The only other thing that I remember from that day is that I bitched about hating my current job a lot and described the sort of a job would make me happy. I am sure that without thinking about it myself, I never could have articulated it to Rohan(that’s why to write it down is important).
A month later, he called me up and invited me over to his office. I politely said that I would and didn’t(those were the days when startups weren’t cool yet). A week later, he called me up again and asked me if I could write a funny invitation card for one of his friends.
That evening after the assignment, he went on to explain about something called — Digital marketing and how I would enjoy being an online marketer based on the interests I had. The more he explained about it, the more things started to fall in place.
Do the research
Still very early days, I didn’t know much about anything in detail. But I did know that something of this sort existed. With the new found confidence, I read through a bunch of articles on the internet to see how much an online marketer got paid. I remember reading about it for a day. Once I knew that if I get good at it, I would be paid enough, I started diving in deeper and deeper.
But since Digital Marketing in itself was a vast subject, I decided to choose a niche — content & social. Choosing a niche is very important to land yourself a job. When you are great at a few things, the employer knows that given an opportunity, you will be able to learn the other aspects of your job role. But if you looking to work for a startup, it would make much more sense to be good at a lot of things rather than being great at few.
Build momentum before you quit
Again I fell back on the people I knew to help me get my first gig. I wanted to the try out a few gigs before I actually did quit my IT job. According to me, momentum was everything and it also gave me the confidence that if I could do it once, I would be able to do it again.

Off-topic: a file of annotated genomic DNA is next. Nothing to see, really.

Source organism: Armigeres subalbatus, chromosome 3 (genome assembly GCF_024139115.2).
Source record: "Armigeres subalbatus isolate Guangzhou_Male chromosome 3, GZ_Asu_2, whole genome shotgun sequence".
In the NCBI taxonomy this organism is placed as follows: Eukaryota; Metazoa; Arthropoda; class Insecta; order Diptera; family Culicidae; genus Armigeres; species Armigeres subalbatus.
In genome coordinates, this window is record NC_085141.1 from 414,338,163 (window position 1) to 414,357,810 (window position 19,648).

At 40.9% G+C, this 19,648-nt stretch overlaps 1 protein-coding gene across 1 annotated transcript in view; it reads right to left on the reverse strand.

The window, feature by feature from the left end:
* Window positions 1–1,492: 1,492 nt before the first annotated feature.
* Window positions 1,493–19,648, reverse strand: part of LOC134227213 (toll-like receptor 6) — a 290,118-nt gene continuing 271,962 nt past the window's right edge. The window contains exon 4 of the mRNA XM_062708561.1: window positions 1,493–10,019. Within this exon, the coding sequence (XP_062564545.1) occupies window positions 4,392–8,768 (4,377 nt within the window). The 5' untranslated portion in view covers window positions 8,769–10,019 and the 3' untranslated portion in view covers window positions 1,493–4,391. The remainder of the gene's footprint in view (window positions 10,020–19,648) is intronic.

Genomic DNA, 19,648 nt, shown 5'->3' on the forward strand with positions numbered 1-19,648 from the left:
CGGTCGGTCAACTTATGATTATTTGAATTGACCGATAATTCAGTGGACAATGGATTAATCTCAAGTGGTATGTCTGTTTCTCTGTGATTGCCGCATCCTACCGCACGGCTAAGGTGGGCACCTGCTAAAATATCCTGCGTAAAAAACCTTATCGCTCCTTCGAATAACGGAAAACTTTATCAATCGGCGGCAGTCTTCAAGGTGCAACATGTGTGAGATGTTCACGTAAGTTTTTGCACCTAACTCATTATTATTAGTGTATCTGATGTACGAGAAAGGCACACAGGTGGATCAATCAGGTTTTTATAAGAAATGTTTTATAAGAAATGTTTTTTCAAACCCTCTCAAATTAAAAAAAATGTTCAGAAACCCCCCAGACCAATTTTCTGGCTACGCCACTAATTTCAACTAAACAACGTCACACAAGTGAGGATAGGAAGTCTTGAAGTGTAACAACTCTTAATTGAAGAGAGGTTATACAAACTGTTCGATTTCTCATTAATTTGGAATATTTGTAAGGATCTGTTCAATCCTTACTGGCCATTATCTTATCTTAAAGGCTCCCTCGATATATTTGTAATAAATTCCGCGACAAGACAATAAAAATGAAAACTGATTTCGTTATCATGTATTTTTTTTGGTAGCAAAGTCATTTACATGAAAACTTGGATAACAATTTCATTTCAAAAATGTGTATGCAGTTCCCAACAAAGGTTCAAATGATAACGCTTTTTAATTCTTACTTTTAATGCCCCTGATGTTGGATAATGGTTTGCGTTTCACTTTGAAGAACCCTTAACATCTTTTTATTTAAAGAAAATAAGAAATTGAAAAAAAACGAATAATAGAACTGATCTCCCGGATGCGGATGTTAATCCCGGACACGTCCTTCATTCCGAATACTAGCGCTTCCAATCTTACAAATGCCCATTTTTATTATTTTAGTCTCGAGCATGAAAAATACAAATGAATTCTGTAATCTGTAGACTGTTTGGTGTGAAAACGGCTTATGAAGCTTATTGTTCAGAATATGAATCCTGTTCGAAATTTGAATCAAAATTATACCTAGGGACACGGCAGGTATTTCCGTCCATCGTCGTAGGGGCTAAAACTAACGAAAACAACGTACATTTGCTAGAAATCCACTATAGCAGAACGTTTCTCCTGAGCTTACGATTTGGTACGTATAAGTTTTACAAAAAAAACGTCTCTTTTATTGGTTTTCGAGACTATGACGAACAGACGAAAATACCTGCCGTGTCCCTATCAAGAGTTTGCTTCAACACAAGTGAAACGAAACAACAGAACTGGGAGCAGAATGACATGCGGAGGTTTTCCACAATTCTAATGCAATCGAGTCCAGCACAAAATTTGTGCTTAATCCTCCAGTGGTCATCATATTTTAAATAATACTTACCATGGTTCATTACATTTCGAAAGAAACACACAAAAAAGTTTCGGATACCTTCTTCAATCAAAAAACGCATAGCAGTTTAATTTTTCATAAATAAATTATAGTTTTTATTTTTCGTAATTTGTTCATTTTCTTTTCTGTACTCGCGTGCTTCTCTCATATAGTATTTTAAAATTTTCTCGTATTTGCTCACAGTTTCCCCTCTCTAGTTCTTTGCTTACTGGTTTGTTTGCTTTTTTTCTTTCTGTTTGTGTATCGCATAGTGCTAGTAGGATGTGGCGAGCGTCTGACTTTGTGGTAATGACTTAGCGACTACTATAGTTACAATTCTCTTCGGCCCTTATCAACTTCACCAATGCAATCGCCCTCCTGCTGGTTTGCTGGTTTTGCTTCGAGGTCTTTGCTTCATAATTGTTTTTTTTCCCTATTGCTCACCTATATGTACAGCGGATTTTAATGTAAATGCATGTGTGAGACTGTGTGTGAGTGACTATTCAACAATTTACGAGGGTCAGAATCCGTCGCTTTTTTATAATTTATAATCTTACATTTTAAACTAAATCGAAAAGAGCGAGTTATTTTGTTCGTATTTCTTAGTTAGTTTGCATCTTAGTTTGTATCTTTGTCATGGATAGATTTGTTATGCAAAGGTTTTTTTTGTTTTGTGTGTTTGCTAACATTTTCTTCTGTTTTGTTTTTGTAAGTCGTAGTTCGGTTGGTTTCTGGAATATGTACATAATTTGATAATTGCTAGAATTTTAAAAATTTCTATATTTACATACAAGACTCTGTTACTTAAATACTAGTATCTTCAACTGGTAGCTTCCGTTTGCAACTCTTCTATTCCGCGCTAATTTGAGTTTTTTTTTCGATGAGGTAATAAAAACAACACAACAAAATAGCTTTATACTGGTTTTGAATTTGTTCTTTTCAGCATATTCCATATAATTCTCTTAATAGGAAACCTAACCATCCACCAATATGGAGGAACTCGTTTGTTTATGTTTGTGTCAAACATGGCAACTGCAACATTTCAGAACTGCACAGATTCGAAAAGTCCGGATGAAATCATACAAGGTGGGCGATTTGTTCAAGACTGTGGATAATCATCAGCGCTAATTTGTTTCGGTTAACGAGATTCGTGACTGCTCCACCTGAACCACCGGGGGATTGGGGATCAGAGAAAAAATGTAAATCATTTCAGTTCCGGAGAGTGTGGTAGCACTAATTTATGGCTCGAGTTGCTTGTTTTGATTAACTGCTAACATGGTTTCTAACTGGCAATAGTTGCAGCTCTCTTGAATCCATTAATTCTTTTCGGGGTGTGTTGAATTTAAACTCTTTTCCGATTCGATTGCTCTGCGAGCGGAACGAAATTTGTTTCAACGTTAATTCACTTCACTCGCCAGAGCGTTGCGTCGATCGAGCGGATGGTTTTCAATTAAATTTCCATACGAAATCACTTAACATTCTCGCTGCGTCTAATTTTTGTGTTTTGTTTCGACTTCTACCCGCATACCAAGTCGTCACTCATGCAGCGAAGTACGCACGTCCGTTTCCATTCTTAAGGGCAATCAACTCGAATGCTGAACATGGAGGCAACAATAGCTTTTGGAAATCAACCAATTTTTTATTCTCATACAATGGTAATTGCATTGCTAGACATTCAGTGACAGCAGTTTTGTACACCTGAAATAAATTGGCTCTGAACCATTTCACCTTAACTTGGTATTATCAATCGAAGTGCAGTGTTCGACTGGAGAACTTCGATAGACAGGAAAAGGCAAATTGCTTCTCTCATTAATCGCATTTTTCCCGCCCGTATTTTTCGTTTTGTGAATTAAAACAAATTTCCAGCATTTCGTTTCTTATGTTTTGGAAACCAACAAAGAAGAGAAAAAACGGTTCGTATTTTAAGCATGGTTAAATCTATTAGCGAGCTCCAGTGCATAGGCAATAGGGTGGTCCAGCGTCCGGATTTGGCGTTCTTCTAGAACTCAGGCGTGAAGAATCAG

Now when you are putting in the efforts, people popped out of nowhere to help you out. I landed a few freelance assignments from a friend of mine and boom and I was up and running.
It has been over 2.5 years that I have been a full-time Digital Marketer. Though it still feels a bit scary to look back at decision to quit my IT job, in terms of work, I have never been happier.
So, I am not here to paint a success story because I think my journey has just now started. All I am here to tell you that you can take the leap as well and that it’s never too late to start.
Once you evaluate your situation and do the research to find a career journey that suits you, there are a number of free and paid online resources to help you get you on track.
If you are afraid to take the leap, remember the below line from the movie ‘We bought a zoo’
“You know, sometimes all you need is twenty seconds of insane courage. Just literally twenty seconds of just embarrassing bravery. And I promise you, something great will come of it.”
Disclaimer: The views expressed in the article above are those of the authors' and do not necessarily represent or reflect the views of this publishing house